Ain't it a privilege to born at a NATİVE ENGLİSH SPEAKER'S country?

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Normalİnsan
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I suppose,you got what I meant.Almost everything is in english,even if not,concludes an englishness in it.

isn't it?
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andrew2209
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I sometimes do feel a bit disappointed in English people when I compare our foreign language skills to other nations. Unfortunately, as English seems to be a common "second" language to be taught abroad, we have the trouble of not having a "second" language to teach of our own. Also, our school system makes it difficult to teach languages effectively from the age of 5, like in Europe, unless we decided on only 1 language to teach.
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Observatory
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(Original post by Normalİnsan)
I suppose,you got what I meant.Almost everything is in english,even if not,concludes an englishness in it.

isn't it?
In many cases it doesn't seem to me.
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Kittythecat
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Well, I think not necessarily, you know if you are only talking about the language benefit, I don't consider that as a benefit at all. This, because you lose the requirement to learn different language by force of genuine need. Did you get my point?
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Normalİnsan
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(Original post by Kittythecat)
Well, I think not necessarily, you know if you are only talking about the language benefit, I don't consider that as a benefit at all. This, because you lose the requirement to learn different language by force of genuine need. Did you get my point?
But,ı know my character,ı always interested in languages,spanish is the second language of them as ı know,(US etc)
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Normalİnsan
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(Original post by Observatory)
In many cases it doesn't seem to me.
where are u from?
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vee_wuvshugs
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I personally don't think it is a privilege. In other countries, people learn in their native tongue while being exposed to English so they grow up bilingual. While in this country it is extremely difficult to learn a second language and become fluent unless you're of an ethnic minority.
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Normalİnsan
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(Original post by vee_wuvshugs)
I personally don't think it is a privilege. In other countries, people learn in their native tongue while being exposed to English so they grow up bilingual. While in this country it is extremely difficult to learn a second language and become fluent unless you're of an ethnic minority.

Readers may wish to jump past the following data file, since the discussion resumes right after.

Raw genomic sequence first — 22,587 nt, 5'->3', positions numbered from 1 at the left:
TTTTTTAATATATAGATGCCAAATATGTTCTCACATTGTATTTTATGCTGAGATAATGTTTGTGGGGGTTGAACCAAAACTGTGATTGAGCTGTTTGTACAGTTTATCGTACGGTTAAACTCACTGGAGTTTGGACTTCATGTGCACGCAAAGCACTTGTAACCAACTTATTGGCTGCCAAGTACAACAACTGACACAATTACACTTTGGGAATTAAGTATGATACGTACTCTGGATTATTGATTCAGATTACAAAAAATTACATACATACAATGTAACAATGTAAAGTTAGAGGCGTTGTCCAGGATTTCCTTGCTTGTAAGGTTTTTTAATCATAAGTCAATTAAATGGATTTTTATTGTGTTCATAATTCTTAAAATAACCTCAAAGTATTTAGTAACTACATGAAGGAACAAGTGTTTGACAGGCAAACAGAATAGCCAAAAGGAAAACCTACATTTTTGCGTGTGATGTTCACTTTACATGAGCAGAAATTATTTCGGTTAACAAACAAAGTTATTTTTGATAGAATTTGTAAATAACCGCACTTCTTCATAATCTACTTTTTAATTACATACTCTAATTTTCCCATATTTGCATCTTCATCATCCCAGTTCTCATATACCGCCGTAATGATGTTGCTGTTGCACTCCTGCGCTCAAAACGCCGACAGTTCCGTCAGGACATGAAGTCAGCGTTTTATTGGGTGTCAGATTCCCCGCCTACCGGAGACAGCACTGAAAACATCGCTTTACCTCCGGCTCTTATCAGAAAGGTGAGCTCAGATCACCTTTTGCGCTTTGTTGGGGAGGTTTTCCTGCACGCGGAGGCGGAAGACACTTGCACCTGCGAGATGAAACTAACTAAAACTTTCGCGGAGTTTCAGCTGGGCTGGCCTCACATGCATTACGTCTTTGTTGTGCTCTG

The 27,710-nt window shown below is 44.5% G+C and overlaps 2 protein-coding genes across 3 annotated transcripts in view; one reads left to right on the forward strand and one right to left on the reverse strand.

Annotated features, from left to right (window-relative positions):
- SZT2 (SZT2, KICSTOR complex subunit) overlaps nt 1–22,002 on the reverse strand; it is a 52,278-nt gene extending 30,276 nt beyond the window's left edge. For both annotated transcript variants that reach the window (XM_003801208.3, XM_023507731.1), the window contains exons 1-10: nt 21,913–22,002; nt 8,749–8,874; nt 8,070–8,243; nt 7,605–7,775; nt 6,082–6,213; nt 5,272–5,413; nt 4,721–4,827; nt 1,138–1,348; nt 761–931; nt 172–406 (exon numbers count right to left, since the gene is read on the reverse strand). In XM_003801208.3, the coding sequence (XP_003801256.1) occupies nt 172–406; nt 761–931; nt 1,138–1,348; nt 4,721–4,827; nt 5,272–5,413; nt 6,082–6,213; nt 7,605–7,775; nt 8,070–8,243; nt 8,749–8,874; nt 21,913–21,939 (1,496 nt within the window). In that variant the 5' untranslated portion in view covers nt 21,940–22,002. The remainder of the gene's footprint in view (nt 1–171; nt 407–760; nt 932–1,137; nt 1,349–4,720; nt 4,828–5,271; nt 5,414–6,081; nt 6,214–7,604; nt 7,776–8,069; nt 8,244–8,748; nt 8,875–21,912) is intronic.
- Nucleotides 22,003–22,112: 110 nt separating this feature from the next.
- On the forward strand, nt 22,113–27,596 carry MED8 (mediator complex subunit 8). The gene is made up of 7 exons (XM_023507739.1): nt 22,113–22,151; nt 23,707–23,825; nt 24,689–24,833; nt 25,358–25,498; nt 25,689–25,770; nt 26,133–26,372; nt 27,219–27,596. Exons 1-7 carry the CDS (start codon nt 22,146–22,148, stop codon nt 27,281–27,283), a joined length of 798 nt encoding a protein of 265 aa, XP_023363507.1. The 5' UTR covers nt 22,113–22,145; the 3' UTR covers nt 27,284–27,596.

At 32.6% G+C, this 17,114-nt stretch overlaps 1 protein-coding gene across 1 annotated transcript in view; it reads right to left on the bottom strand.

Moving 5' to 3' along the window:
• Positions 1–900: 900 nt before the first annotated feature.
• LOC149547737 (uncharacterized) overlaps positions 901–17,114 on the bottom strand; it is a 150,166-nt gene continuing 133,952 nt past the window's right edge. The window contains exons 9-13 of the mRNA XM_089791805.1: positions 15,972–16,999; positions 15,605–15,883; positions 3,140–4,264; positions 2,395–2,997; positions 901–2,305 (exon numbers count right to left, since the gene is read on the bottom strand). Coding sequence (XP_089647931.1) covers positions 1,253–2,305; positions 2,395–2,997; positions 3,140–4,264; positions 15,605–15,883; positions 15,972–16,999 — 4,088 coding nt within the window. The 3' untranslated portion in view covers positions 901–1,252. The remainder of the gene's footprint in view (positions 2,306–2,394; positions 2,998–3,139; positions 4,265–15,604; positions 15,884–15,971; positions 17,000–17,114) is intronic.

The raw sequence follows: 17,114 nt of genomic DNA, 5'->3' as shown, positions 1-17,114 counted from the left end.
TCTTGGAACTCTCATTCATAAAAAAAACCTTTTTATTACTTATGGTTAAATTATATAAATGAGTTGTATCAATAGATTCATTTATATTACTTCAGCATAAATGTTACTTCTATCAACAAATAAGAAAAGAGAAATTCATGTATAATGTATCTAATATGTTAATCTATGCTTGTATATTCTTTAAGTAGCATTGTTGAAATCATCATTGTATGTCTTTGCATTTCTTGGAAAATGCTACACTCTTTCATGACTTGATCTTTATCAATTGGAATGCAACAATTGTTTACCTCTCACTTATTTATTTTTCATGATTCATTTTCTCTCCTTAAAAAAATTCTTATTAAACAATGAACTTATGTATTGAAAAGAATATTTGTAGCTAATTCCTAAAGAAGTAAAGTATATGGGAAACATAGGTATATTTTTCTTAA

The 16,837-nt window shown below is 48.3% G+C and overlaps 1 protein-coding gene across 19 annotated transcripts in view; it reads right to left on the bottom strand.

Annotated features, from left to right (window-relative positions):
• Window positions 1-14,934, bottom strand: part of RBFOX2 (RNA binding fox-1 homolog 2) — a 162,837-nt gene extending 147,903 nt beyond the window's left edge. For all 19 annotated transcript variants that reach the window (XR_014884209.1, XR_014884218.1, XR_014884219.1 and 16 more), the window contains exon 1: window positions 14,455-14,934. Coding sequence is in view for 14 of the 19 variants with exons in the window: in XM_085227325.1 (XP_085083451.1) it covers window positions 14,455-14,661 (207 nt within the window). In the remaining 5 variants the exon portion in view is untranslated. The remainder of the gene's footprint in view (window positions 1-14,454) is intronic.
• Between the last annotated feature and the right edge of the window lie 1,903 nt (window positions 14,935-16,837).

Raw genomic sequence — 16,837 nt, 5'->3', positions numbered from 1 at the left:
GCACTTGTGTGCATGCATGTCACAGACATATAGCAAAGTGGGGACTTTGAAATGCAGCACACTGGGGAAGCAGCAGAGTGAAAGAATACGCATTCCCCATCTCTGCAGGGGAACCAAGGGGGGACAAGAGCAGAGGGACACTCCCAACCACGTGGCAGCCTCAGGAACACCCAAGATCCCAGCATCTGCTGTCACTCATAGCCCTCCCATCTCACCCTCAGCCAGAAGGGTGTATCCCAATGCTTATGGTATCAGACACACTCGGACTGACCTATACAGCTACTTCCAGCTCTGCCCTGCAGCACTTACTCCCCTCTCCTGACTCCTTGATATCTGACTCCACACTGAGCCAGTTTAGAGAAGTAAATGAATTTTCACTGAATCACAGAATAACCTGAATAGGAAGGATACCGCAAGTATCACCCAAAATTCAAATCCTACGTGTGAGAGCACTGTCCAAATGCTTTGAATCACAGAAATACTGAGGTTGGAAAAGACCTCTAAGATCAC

Learning english is not common for public,at most countries,just students learning for giving exams and thats all,at least for turkey (my poor country) situation is,this.
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username1039383
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I was thinking about this the other day. I'm very grateful
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Normalİnsan
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(Original post by Secretnerd123)
I was thinking about this the other day. I'm very grateful
UK,US,austuralia? which one
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Katie_p
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No, I think it's a disadvantage in the international workplace, or will be if we allow it to in the future.
Comparing myself to the average German student I've met on my Year Abroad, their English is as good as my German. Yes, there are a few who can barely speak it, but most are very proficient.
Comparing myself to the other international students I met on my Year Abroad, their English is as good as or better than my German, many of them were perfectly fluent, and if not, they were at least good at another "foreign" language as well: German.

When it comes to applying for jobs, who will look more attractive to an employer? Your average Brit with a GCSE in a language, maybe an A-level if you're lucky, or a native speaker from that country with excellent English skills?
In the unlikely event that I have children, no matter how good their natural ability at learning languages, I am going to make sure that they learn at least one, preferably two foreign languages, and can speak and write them at a good standard.
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username1039383
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(Original post by Normalİnsan)
UK,US,austuralia? which one
UK. I like my english accent too
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childofthesun